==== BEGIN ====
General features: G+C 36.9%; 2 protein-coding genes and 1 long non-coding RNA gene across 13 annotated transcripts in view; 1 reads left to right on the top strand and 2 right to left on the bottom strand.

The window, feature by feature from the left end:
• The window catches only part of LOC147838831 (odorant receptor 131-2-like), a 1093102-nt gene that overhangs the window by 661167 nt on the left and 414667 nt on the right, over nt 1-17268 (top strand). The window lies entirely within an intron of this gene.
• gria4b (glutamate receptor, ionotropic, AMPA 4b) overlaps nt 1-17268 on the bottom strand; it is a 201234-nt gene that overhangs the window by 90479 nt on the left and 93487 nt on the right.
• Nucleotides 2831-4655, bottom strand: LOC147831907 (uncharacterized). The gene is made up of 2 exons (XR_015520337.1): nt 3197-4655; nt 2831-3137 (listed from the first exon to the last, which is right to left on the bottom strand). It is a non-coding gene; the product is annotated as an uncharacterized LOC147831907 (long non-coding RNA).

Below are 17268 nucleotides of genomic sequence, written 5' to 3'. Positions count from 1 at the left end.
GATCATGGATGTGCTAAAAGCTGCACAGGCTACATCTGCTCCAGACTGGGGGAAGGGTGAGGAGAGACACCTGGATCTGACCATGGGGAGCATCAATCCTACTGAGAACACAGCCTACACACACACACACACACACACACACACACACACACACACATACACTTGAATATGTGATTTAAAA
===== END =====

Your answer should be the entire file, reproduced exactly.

General features: G+C 36.9%; 2 protein-coding genes and 1 long non-coding RNA gene across 13 annotated transcripts in view; 1 reads left to right on the top strand and 2 right to left on the bottom strand.

The window, feature by feature from the left end:
• The window catches only part of LOC147838831 (odorant receptor 131-2-like), a 1093102-nt gene that overhangs the window by 661167 nt on the left and 414667 nt on the right, over nt 1-17268 (top strand). The window lies entirely within an intron of this gene.
• gria4b (glutamate receptor, ionotropic, AMPA 4b) overlaps nt 1-17268 on the bottom strand; it is a 201234-nt gene that overhangs the window by 90479 nt on the left and 93487 nt on the right.
• Nucleotides 2831-4655, bottom strand: LOC147831907 (uncharacterized). The gene is made up of 2 exons (XR_015520337.1): nt 3197-4655; nt 2831-3137 (listed from the first exon to the last, which is right to left on the bottom strand). It is a non-coding gene; the product is annotated as an uncharacterized LOC147831907 (long non-coding RNA).

Below are 17268 nucleotides of genomic sequence, written 5' to 3'. Positions count from 1 at the left end.
GATCATGGATGTGCTAAAAGCTGCACAGGCTACATCTGCTCCAGACTGGGGGAAGGGTGAGGAGAGACACCTGGATCTGACCATGGGGAGCATCAATCCTACTGAGAACACAGCCTACACACACACACACACACACACACACACACACACACACACATACACTTGAATATGTGATTTAAAA